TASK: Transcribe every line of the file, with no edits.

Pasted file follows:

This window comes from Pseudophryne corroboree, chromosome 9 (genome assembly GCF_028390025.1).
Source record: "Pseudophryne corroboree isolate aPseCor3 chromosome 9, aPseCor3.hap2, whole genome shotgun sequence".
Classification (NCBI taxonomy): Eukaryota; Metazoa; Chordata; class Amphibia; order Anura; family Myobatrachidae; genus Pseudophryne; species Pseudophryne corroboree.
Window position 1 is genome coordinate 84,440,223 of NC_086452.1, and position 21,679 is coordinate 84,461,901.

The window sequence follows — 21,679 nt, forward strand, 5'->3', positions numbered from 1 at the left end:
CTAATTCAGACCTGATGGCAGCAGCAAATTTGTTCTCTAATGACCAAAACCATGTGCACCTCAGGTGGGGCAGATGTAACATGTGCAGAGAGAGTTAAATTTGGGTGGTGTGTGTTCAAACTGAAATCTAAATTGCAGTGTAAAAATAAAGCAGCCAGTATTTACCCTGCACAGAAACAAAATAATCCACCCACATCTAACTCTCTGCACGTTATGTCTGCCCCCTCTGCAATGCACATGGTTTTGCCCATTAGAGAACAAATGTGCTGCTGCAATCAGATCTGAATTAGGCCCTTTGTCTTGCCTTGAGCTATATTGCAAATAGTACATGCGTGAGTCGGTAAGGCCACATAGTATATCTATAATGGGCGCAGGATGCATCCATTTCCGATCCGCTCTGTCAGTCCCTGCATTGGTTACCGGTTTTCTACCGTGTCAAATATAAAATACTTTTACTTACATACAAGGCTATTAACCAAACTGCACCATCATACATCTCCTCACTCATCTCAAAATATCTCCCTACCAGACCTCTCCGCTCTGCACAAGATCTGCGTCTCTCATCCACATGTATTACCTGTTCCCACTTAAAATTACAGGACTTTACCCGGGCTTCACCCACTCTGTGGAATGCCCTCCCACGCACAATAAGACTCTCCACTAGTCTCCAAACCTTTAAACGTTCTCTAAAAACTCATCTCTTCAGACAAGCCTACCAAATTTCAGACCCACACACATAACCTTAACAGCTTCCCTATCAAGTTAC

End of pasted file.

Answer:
This window comes from Pseudophryne corroboree, chromosome 9 (genome assembly GCF_028390025.1).
Source record: "Pseudophryne corroboree isolate aPseCor3 chromosome 9, aPseCor3.hap2, whole genome shotgun sequence".
Classification (NCBI taxonomy): Eukaryota; Metazoa; Chordata; class Amphibia; order Anura; family Myobatrachidae; genus Pseudophryne; species Pseudophryne corroboree.
Window position 1 is genome coordinate 84,440,223 of NC_086452.1, and position 21,679 is coordinate 84,461,901.

The window sequence follows — 21,679 nt, forward strand, 5'->3', positions numbered from 1 at the left end:
CTAATTCAGACCTGATGGCAGCAGCAAATTTGTTCTCTAATGACCAAAACCATGTGCACCTCAGGTGGGGCAGATGTAACATGTGCAGAGAGAGTTAAATTTGGGTGGTGTGTGTTCAAACTGAAATCTAAATTGCAGTGTAAAAATAAAGCAGCCAGTATTTACCCTGCACAGAAACAAAATAATCCACCCACATCTAACTCTCTGCACGTTATGTCTGCCCCCTCTGCAATGCACATGGTTTTGCCCATTAGAGAACAAATGTGCTGCTGCAATCAGATCTGAATTAGGCCCTTTGTCTTGCCTTGAGCTATATTGCAAATAGTACATGCGTGAGTCGGTAAGGCCACATAGTATATCTATAATGGGCGCAGGATGCATCCATTTCCGATCCGCTCTGTCAGTCCCTGCATTGGTTACCGGTTTTCTACCGTGTCAAATATAAAATACTTTTACTTACATACAAGGCTATTAACCAAACTGCACCATCATACATCTCCTCACTCATCTCAAAATATCTCCCTACCAGACCTCTCCGCTCTGCACAAGATCTGCGTCTCTCATCCACATGTATTACCTGTTCCCACTTAAAATTACAGGACTTTACCCGGGCTTCACCCACTCTGTGGAATGCCCTCCCACGCACAATAAGACTCTCCACTAGTCTCCAAACCTTTAAACGTTCTCTAAAAACTCATCTCTTCAGACAAGCCTACCAAATTTCAGACCCACACACATAACCTTAACAGCTTCCCTATCAAGTTAC